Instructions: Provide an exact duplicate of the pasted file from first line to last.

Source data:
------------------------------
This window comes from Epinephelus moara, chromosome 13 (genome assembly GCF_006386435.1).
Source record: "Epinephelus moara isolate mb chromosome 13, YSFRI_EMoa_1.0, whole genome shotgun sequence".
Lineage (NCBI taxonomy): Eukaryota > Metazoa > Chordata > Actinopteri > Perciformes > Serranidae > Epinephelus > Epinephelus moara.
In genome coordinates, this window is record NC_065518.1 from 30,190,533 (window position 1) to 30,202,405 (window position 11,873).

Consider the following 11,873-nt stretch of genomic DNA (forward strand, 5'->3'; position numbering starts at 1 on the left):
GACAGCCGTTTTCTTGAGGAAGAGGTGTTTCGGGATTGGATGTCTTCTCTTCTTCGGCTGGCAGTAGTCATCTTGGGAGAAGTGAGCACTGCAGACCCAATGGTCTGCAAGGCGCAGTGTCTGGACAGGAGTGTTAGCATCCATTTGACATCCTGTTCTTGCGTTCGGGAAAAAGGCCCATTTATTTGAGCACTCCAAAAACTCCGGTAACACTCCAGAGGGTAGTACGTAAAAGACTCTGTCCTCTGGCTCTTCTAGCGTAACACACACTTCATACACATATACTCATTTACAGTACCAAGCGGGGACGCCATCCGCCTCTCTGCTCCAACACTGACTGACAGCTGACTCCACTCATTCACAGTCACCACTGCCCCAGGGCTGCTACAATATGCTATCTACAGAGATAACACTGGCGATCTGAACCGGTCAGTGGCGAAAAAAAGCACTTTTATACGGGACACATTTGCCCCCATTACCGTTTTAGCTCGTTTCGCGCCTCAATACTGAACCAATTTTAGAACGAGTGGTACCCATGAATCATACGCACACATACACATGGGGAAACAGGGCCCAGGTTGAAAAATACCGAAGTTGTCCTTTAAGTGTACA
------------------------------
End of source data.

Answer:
This window comes from Epinephelus moara, chromosome 13 (genome assembly GCF_006386435.1).
Source record: "Epinephelus moara isolate mb chromosome 13, YSFRI_EMoa_1.0, whole genome shotgun sequence".
Lineage (NCBI taxonomy): Eukaryota > Metazoa > Chordata > Actinopteri > Perciformes > Serranidae > Epinephelus > Epinephelus moara.
In genome coordinates, this window is record NC_065518.1 from 30,190,533 (window position 1) to 30,202,405 (window position 11,873).

Consider the following 11,873-nt stretch of genomic DNA (forward strand, 5'->3'; position numbering starts at 1 on the left):
GACAGCCGTTTTCTTGAGGAAGAGGTGTTTCGGGATTGGATGTCTTCTCTTCTTCGGCTGGCAGTAGTCATCTTGGGAGAAGTGAGCACTGCAGACCCAATGGTCTGCAAGGCGCAGTGTCTGGACAGGAGTGTTAGCATCCATTTGACATCCTGTTCTTGCGTTCGGGAAAAAGGCCCATTTATTTGAGCACTCCAAAAACTCCGGTAACACTCCAGAGGGTAGTACGTAAAAGACTCTGTCCTCTGGCTCTTCTAGCGTAACACACACTTCATACACATATACTCATTTACAGTACCAAGCGGGGACGCCATCCGCCTCTCTGCTCCAACACTGACTGACAGCTGACTCCACTCATTCACAGTCACCACTGCCCCAGGGCTGCTACAATATGCTATCTACAGAGATAACACTGGCGATCTGAACCGGTCAGTGGCGAAAAAAAGCACTTTTATACGGGACACATTTGCCCCCATTACCGTTTTAGCTCGTTTCGCGCCTCAATACTGAACCAATTTTAGAACGAGTGGTACCCATGAATCATACGCACACATACACATGGGGAAACAGGGCCCAGGTTGAAAAATACCGAAGTTGTCCTTTAAGTGTACA